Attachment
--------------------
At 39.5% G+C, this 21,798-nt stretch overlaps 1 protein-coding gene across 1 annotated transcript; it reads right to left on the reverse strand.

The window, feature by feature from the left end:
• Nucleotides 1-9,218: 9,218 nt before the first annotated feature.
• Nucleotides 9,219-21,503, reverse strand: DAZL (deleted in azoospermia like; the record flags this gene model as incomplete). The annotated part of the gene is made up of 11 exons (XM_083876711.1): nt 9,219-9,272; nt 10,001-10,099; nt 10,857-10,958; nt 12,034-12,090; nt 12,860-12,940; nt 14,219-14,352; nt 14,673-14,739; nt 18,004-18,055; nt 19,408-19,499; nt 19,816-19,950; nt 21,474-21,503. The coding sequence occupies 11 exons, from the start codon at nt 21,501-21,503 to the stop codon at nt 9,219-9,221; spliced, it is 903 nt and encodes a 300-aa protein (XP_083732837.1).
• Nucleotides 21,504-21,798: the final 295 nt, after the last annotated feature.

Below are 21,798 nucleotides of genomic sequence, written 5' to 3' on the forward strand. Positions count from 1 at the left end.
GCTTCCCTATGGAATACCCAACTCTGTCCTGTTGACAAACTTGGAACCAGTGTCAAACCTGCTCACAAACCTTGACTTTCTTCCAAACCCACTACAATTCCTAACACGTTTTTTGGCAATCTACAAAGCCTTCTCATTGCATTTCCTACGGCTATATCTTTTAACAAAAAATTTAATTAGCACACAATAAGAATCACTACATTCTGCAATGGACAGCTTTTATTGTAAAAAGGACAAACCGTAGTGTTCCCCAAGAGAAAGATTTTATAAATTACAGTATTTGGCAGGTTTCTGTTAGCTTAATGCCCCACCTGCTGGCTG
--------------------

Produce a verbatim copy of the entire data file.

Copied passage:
At 39.5% G+C, this 21,798-nt stretch overlaps 1 protein-coding gene across 1 annotated transcript; it reads right to left on the reverse strand.

The window, feature by feature from the left end:
• Nucleotides 1-9,218: 9,218 nt before the first annotated feature.
• Nucleotides 9,219-21,503, reverse strand: DAZL (deleted in azoospermia like; the record flags this gene model as incomplete). The annotated part of the gene is made up of 11 exons (XM_083876711.1): nt 9,219-9,272; nt 10,001-10,099; nt 10,857-10,958; nt 12,034-12,090; nt 12,860-12,940; nt 14,219-14,352; nt 14,673-14,739; nt 18,004-18,055; nt 19,408-19,499; nt 19,816-19,950; nt 21,474-21,503. The coding sequence occupies 11 exons, from the start codon at nt 21,501-21,503 to the stop codon at nt 9,219-9,221; spliced, it is 903 nt and encodes a 300-aa protein (XP_083732837.1).
• Nucleotides 21,504-21,798: the final 295 nt, after the last annotated feature.

Below are 21,798 nucleotides of genomic sequence, written 5' to 3' on the forward strand. Positions count from 1 at the left end.
GCTTCCCTATGGAATACCCAACTCTGTCCTGTTGACAAACTTGGAACCAGTGTCAAACCTGCTCACAAACCTTGACTTTCTTCCAAACCCACTACAATTCCTAACACGTTTTTTGGCAATCTACAAAGCCTTCTCATTGCATTTCCTACGGCTATATCTTTTAACAAAAAATTTAATTAGCACACAATAAGAATCACTACATTCTGCAATGGACAGCTTTTATTGTAAAAAGGACAAACCGTAGTGTTCCCCAAGAGAAAGATTTTATAAATTACAGTATTTGGCAGGTTTCTGTTAGCTTAATGCCCCACCTGCTGGCTG